Belfast: Ministers meet to grasp the nettles, including the Irish Language Act

Harold Schiffman hfsclpp at
Thu Sep 13 13:37:57 UTC 2007

Ministers meet to grasp the nettles
 Wednesday, September 12, 2007

By Noel McAdam

Executive Ministers held an informal five-hour session last week to
attempt to hammer out their policy priorities and strategy for the
months ahead. First Minister Ian Paisley, Deputy First Minister Martin
McGuinness and Finance Minister Peter Robinson were present for the
meeting, which replaced plans for an Executive "away day". Several
dates had been pencilled in for the "away day" gathering but none
seemed to suit everyone, and time is now beginning to press on
Ministers. Some observers believe Ministers will soon have to get down
to the 'real politik' of horsetrading, to avoid obstacles becoming

While several issues - the National Stadium, 11-plus Irish language
act, water charges, and so on - will produce the kind of rows and
rhetoric of old in the months ahead, the key pressure point at present
appears to be finance. Finance Minister Peter Robinson fired a shot
across the bows of other Ministers on the very first day of
devolution, threatening he would make full use of his scrutiny powers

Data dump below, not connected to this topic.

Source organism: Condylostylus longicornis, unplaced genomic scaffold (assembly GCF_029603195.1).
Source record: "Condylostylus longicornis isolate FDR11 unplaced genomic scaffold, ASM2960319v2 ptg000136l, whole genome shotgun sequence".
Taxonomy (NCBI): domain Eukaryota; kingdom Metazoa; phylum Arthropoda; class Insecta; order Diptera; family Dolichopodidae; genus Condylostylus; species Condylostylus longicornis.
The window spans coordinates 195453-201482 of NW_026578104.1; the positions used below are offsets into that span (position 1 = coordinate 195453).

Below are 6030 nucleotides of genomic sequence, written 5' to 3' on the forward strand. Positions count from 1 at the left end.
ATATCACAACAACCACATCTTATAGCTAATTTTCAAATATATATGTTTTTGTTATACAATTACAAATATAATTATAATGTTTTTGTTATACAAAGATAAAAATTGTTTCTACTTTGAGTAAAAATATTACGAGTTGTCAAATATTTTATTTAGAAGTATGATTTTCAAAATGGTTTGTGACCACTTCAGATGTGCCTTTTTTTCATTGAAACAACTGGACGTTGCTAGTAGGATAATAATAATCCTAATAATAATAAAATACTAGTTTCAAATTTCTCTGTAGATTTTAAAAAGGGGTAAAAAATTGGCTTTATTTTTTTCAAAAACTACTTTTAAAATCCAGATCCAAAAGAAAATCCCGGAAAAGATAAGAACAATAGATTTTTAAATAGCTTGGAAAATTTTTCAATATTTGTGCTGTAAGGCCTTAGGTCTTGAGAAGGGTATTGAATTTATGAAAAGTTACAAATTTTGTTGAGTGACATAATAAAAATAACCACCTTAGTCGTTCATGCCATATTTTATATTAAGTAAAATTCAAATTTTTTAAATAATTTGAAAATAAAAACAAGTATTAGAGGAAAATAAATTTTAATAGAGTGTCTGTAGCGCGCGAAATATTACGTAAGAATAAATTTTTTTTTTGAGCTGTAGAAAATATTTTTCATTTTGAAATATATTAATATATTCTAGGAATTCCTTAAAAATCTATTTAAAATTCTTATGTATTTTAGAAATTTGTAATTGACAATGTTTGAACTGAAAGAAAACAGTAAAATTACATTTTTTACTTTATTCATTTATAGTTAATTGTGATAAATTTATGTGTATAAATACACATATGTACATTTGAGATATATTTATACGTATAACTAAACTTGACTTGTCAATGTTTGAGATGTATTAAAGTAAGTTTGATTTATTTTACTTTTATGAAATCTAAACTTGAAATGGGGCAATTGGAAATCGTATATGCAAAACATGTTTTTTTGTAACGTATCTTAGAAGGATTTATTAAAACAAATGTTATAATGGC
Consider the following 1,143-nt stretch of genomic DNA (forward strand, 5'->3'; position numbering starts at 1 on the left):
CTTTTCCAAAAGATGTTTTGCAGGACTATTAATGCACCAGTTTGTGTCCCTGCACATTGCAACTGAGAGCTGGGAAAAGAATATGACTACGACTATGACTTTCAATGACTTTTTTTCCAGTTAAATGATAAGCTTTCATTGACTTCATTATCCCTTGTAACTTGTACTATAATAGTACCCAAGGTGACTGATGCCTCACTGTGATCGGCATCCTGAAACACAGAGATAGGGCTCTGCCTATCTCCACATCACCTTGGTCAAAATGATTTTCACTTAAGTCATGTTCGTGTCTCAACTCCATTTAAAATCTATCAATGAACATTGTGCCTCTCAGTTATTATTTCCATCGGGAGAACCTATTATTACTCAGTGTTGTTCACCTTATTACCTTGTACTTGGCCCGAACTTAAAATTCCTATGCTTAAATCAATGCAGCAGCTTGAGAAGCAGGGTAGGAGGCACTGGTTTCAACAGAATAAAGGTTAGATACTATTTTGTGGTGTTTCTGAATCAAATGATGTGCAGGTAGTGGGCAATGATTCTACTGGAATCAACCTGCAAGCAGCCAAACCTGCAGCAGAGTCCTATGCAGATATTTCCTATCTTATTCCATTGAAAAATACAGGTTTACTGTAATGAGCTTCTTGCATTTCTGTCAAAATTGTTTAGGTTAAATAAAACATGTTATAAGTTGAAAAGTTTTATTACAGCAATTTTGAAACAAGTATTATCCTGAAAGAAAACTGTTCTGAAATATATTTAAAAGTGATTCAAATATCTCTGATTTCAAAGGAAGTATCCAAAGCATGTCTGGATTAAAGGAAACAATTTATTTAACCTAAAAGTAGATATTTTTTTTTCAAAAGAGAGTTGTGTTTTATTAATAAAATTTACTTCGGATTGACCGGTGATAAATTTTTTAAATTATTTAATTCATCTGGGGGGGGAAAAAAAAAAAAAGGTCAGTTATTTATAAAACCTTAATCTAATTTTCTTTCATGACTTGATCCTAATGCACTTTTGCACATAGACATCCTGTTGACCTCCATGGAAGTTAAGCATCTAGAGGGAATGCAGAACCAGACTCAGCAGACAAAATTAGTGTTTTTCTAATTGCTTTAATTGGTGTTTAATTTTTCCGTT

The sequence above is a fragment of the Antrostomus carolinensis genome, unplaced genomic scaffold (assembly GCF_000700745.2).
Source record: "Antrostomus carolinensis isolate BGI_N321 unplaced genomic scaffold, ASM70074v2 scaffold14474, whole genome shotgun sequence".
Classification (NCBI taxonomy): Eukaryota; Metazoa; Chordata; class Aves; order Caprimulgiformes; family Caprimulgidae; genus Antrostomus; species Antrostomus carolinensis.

to ensure that Departments "meet their budgetary commitments within
the agreed timescales and deliver value for money".  It was this
ruling which later lead to his rebuke of Deputy First Minister
McGuinness, Education Minister Catriona Ruane and Social Development
Minister Margaret Ritchie when they supported the introduction in
principle of free personal care for the elderly.

Apart from policy priorities, however, many other issues, not least
the freeze of public administration reform and local government
upheaval, have enormous financial implications. Finance naturally goes
hand-in-glove with development of the Executive's Programme for
Government, which is expected to be finalised by December. But there
have been rumblings that some internal deadlines within the
comprehensive spending review are starting to slip. MLAs intend to
attempt to uncover exactly what state the financial round is in by
asking a series of questions, including Departmental estimates of
their underspends.

The difficulties are exacerbated by the apparent failure to get Gordon
Brown to provide a significant package - though Mr Paisley told the
Assembly on Monday he hoped the Prime Minister could still be
persuaded - or to align corporation tax in Northern Ireland with the
Republic. The strategy so far seems to have consisted of buying time
and hoping a consensus will emerge in the autumn.

On the Irish language act there have have been ominous murmerings,
including Barry McElduff, the Sinn Fein vice-chair of the Culture,
Arts and Leisure Committee who warned "we all have vetoes."  The Irish
language legislation remains, however, a promise made by the
Government during the St Andrews negotiations almost a year ago, and
may still be resolved by the passing of an Act at Westminster.
Overall, the development of a coherent Programme for Government
remains a considerable challenge.

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